A man is stabbed to death, road rages, catastrophic accidents, woman being harassed, elderly couple being abused, animals physically tortured, a foreign tourist stabbed to death or students falling prey to racism being physically abused etc are few of the categories of such recorded videos which went viral online when the proud onlookers had unashamedly done this act of timidity and insensitivity.

Reasons for Ignorance 

 All these incidents only raise one question, as to what makes the people so insensitive to such brutality. The foremost reasons are:

  • Gaining Popularity and thus easy money-making idea, as the news channels most likely desire to have such live videos to showcase on their media channels, exclusively to catch thousands of eyes. Also, by simply putting the video online on social media platforms and YouTube and thus earn themselves with some credit and an ‘intangible’ boost with the number of  likes and comments on the posted videos, with millions watching the video, encourage this imbecile outlook.
  • Reluctance to help the victim, is usually common among the eye-witnesses, mostly because of they think that they might get involved in investigation related to the accident and as a consequence of which, they will be questioned unnecessarily from the authorities implying a huge wastage of time and energy which they could have devoted to their work and busy –ongoing lives. Also the lay back attitude of relying on others to help the sufferer often ends with no one extending their helping hand towards him.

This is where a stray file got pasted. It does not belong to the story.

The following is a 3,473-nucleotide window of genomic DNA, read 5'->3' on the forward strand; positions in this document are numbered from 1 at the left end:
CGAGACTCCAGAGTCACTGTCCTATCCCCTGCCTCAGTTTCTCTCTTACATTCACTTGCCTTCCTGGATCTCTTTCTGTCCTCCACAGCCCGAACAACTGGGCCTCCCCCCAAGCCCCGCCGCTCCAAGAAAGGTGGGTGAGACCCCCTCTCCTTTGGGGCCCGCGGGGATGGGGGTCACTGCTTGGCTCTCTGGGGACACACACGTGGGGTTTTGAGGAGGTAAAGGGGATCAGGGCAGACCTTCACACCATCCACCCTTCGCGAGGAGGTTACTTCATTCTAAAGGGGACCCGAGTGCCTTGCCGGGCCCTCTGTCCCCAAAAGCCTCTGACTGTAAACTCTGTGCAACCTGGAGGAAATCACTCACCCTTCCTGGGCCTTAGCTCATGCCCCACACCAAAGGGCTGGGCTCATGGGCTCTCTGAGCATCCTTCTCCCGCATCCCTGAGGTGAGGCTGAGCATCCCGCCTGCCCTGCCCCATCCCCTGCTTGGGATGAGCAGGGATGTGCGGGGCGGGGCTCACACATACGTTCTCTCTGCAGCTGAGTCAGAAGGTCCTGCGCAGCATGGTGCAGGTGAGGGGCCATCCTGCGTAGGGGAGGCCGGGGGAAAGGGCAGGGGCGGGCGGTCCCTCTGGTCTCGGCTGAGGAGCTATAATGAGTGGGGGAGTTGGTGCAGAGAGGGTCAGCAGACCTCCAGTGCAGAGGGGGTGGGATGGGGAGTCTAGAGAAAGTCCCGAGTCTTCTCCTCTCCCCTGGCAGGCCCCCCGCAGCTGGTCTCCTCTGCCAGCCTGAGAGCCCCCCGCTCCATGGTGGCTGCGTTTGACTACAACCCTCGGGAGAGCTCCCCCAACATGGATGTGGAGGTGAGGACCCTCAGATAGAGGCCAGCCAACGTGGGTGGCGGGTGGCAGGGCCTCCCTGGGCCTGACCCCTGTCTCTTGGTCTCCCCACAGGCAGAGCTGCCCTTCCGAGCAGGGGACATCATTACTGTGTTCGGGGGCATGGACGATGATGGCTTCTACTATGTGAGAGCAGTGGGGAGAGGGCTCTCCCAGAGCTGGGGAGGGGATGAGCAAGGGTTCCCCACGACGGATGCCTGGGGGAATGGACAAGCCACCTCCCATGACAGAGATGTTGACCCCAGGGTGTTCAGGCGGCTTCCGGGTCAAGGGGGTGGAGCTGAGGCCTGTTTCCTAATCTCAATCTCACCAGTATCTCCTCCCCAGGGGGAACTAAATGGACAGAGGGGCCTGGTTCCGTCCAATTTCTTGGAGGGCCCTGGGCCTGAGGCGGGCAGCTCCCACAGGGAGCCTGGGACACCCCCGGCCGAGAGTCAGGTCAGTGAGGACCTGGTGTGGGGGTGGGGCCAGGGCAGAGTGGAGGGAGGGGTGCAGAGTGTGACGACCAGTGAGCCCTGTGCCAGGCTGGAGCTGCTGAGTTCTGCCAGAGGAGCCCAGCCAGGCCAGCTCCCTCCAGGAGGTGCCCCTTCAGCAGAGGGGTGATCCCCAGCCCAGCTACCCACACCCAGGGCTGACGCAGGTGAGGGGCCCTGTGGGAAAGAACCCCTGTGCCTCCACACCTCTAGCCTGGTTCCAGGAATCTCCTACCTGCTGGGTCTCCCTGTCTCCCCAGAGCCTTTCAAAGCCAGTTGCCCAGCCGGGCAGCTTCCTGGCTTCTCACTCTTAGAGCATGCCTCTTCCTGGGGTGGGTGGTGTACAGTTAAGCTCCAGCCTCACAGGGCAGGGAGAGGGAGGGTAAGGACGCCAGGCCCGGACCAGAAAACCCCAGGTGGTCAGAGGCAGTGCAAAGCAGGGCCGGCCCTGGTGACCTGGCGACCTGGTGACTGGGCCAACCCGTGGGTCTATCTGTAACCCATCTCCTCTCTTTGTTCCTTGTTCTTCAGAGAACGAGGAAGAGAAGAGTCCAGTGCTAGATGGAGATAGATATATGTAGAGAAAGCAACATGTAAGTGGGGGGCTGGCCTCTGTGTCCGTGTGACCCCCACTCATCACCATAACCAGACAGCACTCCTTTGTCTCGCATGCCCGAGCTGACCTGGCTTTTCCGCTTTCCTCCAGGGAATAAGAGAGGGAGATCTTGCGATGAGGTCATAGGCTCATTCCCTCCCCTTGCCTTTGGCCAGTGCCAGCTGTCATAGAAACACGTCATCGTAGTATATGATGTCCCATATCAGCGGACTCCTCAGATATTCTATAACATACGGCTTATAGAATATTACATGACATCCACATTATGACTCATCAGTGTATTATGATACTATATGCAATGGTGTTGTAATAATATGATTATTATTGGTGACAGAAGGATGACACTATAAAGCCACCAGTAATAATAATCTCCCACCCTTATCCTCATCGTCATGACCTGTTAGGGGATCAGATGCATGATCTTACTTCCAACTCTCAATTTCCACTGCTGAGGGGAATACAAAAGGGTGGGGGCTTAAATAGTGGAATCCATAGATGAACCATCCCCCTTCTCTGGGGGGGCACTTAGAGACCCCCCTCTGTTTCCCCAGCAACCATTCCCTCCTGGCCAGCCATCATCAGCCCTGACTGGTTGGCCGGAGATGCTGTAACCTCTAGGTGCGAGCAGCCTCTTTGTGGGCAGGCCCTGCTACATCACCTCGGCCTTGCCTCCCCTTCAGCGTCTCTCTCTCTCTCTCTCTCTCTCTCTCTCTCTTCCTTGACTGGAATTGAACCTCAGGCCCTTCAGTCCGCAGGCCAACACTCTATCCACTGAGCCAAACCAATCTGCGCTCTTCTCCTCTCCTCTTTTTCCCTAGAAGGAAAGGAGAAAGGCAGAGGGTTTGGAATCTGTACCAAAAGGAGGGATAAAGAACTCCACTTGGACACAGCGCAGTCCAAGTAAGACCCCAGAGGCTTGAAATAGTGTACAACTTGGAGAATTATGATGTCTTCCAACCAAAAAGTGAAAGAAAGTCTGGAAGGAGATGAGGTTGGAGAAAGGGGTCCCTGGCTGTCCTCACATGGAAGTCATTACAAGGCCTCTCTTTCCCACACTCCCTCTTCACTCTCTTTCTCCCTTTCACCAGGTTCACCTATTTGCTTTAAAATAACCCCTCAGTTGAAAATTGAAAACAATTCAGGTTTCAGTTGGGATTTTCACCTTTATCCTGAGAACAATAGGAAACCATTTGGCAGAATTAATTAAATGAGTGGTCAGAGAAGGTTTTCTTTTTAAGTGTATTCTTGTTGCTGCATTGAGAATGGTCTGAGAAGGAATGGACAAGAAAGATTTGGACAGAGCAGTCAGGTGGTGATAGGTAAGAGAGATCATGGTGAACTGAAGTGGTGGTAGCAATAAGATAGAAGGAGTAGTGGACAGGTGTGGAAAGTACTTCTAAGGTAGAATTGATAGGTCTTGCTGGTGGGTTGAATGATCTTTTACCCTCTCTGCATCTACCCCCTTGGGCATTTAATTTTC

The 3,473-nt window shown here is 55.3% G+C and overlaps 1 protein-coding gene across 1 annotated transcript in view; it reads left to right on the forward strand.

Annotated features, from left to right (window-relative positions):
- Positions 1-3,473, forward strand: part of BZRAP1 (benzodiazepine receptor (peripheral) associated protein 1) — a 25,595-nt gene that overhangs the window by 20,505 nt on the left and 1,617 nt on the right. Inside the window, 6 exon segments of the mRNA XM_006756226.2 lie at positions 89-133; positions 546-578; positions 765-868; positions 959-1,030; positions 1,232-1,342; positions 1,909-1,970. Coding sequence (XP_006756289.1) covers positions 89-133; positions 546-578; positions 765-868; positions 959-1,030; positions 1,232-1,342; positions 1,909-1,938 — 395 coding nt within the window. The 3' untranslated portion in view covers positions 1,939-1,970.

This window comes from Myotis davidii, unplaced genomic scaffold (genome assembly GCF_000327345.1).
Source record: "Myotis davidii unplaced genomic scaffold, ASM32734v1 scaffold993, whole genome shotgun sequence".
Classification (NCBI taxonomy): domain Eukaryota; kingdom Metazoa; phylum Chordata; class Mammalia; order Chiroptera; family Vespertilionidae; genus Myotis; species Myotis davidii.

• ‘Why should I help’ attitude is quite common among those who stop by for some time and when the ‘show’ is over they move ahead with their work. People are too cold to show their pity or sympathy towards such misfortune, rather they just add to the hordes of casual onlookers watching the pandemonium and then move ahead, acknowledging their heads with the grief towards the rising intolerance in the country.
  • Ineffective implementation of Samaritan Law, which offerslegal protection to people who give reasonable assistance to those who are, or who they believe to be, injured, ill, in peril, or otherwise incapacitated, is largely not implemented in India. Often, they are subject to ill-treatment and tedious question-answer sessions held under police custody which makes them unwilling to redo such noble cause again. 

Bringing about a Change

Fortunately, The Good Samaritan Law has been only recently being approved by the Supreme Court (w.e.f. 30 may 2016) issuing guidelines by the Centre for the protection of Good Samaritans at the hands of the police or any other authority.